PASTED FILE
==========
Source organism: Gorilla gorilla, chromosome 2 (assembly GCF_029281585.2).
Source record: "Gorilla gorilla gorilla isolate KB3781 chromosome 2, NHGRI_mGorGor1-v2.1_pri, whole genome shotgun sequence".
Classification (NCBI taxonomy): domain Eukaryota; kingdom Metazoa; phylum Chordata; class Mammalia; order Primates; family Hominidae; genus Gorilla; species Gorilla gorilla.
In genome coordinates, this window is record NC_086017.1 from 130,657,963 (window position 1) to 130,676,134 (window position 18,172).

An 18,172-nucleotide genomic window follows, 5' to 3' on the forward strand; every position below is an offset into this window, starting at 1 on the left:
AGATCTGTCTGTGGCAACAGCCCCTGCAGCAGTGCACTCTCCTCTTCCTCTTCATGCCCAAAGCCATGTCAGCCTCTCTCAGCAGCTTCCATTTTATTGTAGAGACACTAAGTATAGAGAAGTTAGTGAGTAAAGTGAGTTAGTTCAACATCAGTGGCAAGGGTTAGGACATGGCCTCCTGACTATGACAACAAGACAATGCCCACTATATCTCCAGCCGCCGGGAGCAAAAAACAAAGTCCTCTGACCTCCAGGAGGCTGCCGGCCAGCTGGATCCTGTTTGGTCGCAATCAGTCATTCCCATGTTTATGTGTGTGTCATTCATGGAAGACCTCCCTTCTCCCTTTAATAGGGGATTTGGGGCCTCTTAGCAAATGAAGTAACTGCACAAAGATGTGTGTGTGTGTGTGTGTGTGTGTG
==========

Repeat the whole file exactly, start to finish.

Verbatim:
Source organism: Gorilla gorilla, chromosome 2 (assembly GCF_029281585.2).
Source record: "Gorilla gorilla gorilla isolate KB3781 chromosome 2, NHGRI_mGorGor1-v2.1_pri, whole genome shotgun sequence".
Classification (NCBI taxonomy): domain Eukaryota; kingdom Metazoa; phylum Chordata; class Mammalia; order Primates; family Hominidae; genus Gorilla; species Gorilla gorilla.
In genome coordinates, this window is record NC_086017.1 from 130,657,963 (window position 1) to 130,676,134 (window position 18,172).

An 18,172-nucleotide genomic window follows, 5' to 3' on the forward strand; every position below is an offset into this window, starting at 1 on the left:
AGATCTGTCTGTGGCAACAGCCCCTGCAGCAGTGCACTCTCCTCTTCCTCTTCATGCCCAAAGCCATGTCAGCCTCTCTCAGCAGCTTCCATTTTATTGTAGAGACACTAAGTATAGAGAAGTTAGTGAGTAAAGTGAGTTAGTTCAACATCAGTGGCAAGGGTTAGGACATGGCCTCCTGACTATGACAACAAGACAATGCCCACTATATCTCCAGCCGCCGGGAGCAAAAAACAAAGTCCTCTGACCTCCAGGAGGCTGCCGGCCAGCTGGATCCTGTTTGGTCGCAATCAGTCATTCCCATGTTTATGTGTGTGTCATTCATGGAAGACCTCCCTTCTCCCTTTAATAGGGGATTTGGGGCCTCTTAGCAAATGAAGTAACTGCACAAAGATGTGTGTGTGTGTGTGTGTGTGTGTG